Underlying much of our Western writing is a mostly unconscious assumption that humans and nature are two different things, at odds with one another. We think of it as “wilderness,” or a cornucopia of “resources,” or some kind of utopia, among various other metaphors, and we think of ourselves as, well, something else, something that usually stands in contrast to the definition of nature that we picked up at the cultural resale shop. Most of these metaphors hark back to biblical times, if not further, encouraging us to consider nature a harbinger of the millennium, or, alternately, an idyllic, prelapsarian state to which to aspire, or, along the same lines, something to be cultivated and managed. Though some of these don’t sound entirely bad, a significant problem presents itself if we think we’re separate from nature: It’s easy to think we can get away from it, when we start feeling uncomfortable about it. Of course, we can’t do that. Because we are it, and it is us. I would even go a little further and claim that humans are incapable of doing anything that isn’t naturally possible. However, that doesn’t mean we can’t do things that threaten our own existence, or that violate our own moral and ethical codes (which, though equally as natural, are no more universally true than the morals of a praying mantis).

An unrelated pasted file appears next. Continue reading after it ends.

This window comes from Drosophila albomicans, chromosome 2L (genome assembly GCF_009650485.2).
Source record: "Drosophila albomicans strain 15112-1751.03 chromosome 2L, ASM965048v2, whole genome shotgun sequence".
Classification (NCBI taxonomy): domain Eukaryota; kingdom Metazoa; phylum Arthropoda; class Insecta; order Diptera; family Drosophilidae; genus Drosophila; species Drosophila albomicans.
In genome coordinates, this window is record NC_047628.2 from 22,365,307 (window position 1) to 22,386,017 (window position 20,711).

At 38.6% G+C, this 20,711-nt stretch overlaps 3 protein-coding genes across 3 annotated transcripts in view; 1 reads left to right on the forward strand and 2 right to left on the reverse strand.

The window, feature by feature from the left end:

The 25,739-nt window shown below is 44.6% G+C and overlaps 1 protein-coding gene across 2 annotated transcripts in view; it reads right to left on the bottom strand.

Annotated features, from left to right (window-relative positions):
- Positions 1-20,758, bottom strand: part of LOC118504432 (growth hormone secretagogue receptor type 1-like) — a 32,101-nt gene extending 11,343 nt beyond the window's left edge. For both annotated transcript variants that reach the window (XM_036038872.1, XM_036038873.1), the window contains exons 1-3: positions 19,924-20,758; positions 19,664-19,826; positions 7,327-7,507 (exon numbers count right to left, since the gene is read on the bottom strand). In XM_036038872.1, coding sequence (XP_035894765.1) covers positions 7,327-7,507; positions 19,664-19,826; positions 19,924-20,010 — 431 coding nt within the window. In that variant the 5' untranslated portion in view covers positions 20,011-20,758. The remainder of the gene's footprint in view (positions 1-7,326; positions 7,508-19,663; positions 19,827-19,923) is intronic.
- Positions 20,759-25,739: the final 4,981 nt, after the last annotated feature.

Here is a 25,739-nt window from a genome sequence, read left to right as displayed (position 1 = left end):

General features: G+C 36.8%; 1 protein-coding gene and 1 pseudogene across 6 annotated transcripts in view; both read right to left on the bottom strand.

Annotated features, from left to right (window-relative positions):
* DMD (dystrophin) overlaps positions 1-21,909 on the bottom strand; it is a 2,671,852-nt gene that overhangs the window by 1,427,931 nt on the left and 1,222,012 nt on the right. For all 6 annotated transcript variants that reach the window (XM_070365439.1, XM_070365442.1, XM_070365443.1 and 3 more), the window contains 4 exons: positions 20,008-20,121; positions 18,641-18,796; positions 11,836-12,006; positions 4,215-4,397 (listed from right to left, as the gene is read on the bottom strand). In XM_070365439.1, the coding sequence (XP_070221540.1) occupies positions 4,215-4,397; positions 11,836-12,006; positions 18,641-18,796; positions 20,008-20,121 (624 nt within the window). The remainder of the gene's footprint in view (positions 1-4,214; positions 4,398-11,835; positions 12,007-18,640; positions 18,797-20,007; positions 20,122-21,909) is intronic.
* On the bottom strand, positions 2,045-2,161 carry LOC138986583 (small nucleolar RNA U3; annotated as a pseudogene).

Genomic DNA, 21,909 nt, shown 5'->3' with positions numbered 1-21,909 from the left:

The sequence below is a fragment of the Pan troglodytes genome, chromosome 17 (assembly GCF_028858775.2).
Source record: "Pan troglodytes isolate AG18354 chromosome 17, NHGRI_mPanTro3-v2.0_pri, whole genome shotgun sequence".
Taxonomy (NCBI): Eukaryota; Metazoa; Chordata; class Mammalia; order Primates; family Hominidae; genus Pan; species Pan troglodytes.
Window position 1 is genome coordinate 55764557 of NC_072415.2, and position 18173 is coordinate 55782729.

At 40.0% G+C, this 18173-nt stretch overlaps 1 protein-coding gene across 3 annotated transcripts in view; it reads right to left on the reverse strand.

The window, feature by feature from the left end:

The reason I’m thinking about this now, in relation to writing, is that the knee-jerk reaction, particularly in the West, is to look beyond human pursuits and human environments when one wants to write about the natural world. This dualistic view misses the wilderness of the familiar, the “domestic,” the “human.” I constantly try to remind myself of this when I begin to shape any work at all, but particularly when I work in forms such as haiku, which have traditionally been expected to evoke the natural. I remind myself to see the wilderness in the coffee cup, the savagery in a cup of tea, the river bed in a brick, the hive in a tower.